Direct sunlight can also soften and melt the glue used on the screen edge. If you cannot change your position, the best way to avoid direct sunlight is to add a curtain. While it may not be ideal for you, it will at least increase the life of your display.
5. Not Using a UPS or Surge Protector
Even the slightest static discharge could short or kill your computer's processors. And even though power supplies typically have built-in safety features, you should consider these as your final line of defense.
For this reason, it's inadvisable to plug a desktop computer directly into a wall outlet. This is especially true if your area suffers from frequent voltage fluctuation. At the very least, your computer's power should go through an automatic voltage regulator (AVR).
An uninterruptible power supply is a better solution for your PC. It has a built-in battery that will give you a few minutes of electricity to save your work if you lose power. However, if you're using a laptop, you don't need this becuase the laptop's power adapter serves as an AVR.
6. Forgetting to Clean Your Computer
Accumulated dust can block airflow throughout its components, leading to higher temperatures.
You should make it a habit to clean your computer. If you have a desktop device, remove dust from its insides at least once a year to maintain a high level of performance.
This, in turn, leads to a drop in performance and more stress on your computer's parts. You can clean your computer by using a dust blower to remove surface dust. You can also use a brush to remove dirt—but you should do it carefully! If you're not sure, bring it to a qualified technician for maintenance.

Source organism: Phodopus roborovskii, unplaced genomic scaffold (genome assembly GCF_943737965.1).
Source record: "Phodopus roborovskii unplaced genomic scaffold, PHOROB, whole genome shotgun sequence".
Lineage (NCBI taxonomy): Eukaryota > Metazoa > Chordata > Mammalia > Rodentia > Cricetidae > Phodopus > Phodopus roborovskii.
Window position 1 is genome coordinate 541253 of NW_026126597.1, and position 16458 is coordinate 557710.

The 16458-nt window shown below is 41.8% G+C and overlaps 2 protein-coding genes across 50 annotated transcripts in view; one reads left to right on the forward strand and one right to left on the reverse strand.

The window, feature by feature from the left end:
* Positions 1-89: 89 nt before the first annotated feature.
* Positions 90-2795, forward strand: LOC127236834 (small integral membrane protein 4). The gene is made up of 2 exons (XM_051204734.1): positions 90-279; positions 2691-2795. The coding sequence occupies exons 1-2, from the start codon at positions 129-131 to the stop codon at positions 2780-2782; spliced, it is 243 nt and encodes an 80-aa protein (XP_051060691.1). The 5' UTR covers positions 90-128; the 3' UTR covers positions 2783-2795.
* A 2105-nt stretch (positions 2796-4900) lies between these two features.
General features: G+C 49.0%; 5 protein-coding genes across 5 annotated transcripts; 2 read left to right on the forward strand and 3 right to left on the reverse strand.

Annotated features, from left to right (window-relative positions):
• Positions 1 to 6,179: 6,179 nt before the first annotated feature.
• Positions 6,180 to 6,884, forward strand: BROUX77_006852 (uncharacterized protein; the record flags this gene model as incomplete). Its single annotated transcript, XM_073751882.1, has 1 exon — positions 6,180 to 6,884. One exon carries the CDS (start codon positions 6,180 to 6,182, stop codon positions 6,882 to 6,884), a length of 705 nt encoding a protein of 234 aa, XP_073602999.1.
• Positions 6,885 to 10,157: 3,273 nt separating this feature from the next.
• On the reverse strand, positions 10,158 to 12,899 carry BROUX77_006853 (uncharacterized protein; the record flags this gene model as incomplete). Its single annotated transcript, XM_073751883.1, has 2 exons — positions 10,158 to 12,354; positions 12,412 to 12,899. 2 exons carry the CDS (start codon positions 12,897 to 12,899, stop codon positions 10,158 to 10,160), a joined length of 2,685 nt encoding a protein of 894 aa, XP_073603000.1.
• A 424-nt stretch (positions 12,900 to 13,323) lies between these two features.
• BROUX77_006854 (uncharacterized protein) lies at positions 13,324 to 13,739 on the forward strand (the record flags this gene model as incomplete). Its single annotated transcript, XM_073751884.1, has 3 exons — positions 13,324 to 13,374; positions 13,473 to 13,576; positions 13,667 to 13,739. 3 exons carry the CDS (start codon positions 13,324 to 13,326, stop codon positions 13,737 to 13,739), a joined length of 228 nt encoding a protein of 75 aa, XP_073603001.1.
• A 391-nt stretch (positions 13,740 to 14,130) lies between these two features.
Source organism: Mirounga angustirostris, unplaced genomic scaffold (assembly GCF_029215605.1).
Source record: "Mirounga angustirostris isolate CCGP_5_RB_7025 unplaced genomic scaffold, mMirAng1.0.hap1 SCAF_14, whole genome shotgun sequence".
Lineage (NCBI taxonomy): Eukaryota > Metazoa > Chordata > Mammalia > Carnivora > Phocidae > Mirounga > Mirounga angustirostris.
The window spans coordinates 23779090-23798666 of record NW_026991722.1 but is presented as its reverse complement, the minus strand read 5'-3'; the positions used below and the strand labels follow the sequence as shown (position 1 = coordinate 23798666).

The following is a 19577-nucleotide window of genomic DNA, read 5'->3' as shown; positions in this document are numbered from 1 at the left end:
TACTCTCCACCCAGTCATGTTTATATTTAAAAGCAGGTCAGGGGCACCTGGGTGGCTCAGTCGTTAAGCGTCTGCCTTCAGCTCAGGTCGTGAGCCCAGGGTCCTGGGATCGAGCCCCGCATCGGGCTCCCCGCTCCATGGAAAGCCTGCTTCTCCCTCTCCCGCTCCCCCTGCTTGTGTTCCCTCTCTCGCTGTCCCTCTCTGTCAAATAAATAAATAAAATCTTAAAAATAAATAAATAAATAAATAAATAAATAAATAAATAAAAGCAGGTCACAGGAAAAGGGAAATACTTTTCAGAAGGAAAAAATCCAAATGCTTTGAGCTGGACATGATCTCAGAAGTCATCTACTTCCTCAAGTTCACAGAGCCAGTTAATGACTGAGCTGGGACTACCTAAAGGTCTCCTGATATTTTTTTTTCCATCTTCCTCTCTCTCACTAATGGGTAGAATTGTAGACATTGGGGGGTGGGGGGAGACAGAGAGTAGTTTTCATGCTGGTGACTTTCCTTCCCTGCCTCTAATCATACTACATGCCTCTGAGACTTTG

Laptops don't need as much frequent cleaning, especially if you frequently move yours around. However, if you sense a performance drop or an increase in temperature, cleaning it should be one of your first troubleshooting steps. Again, if you're not familiar with disassembling your laptop, bring it to a professional.
Make Your Computer Last Longer
Many people think that they don't need to maintain their computers physically. Once they get it from the store, all they do is chuck it in a corner and switch it on. But like everything else in your home, you should maintain your gear.
If you take care of your computer well, you can extend its lifespan significantly. You can avoid issues like overheating, lousy performance, and maybe even damage to its components.
As long as you know what you're doing, don't be afraid of doing the compuer maintainence yourself. But if you're unsure, it's best to bring it to a pro who knows how to avoid causing needless damage.
Author: Jowi Morales
Source: Jowi Morales.” 6 Things You Do Every Day That Slowly Kill Your PC”. Retrieved From https://www.makeuseof.com/everyday-things-that-kil-your-pc/